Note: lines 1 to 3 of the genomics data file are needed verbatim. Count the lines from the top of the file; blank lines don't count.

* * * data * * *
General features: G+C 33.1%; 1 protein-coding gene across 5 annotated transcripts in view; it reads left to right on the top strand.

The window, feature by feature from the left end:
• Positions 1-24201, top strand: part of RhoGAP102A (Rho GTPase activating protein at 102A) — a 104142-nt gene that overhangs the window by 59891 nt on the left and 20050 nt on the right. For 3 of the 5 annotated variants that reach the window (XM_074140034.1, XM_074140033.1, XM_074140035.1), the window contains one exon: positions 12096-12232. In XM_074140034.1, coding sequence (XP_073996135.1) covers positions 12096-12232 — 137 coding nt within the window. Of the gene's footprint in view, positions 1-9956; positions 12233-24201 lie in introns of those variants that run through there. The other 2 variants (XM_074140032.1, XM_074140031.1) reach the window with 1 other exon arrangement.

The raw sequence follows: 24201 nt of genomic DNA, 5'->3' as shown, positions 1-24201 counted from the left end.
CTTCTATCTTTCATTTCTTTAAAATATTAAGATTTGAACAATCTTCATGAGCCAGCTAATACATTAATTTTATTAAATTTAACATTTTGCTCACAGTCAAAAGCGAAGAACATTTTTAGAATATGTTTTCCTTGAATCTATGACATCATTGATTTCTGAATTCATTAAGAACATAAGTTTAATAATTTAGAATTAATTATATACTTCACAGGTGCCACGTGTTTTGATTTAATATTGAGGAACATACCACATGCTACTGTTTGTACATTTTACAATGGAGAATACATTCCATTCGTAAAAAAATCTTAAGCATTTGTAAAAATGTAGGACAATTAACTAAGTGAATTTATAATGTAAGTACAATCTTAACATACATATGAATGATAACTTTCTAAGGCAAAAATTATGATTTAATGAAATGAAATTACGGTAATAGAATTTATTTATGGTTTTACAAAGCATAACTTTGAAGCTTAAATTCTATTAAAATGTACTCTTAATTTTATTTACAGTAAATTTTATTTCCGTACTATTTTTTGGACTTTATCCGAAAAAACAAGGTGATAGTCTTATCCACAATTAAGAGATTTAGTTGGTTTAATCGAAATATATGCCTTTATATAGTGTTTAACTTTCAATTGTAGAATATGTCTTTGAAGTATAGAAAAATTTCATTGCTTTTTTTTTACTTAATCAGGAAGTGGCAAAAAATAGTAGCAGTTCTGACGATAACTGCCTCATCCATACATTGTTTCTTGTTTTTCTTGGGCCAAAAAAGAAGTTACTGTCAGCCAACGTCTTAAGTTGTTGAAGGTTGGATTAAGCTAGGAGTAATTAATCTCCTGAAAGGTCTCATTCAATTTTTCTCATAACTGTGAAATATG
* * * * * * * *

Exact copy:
General features: G+C 33.1%; 1 protein-coding gene across 5 annotated transcripts in view; it reads left to right on the top strand.

The window, feature by feature from the left end:
• Positions 1-24201, top strand: part of RhoGAP102A (Rho GTPase activating protein at 102A) — a 104142-nt gene that overhangs the window by 59891 nt on the left and 20050 nt on the right. For 3 of the 5 annotated variants that reach the window (XM_074140034.1, XM_074140033.1, XM_074140035.1), the window contains one exon: positions 12096-12232. In XM_074140034.1, coding sequence (XP_073996135.1) covers positions 12096-12232 — 137 coding nt within the window. Of the gene's footprint in view, positions 1-9956; positions 12233-24201 lie in introns of those variants that run through there. The other 2 variants (XM_074140032.1, XM_074140031.1) reach the window with 1 other exon arrangement.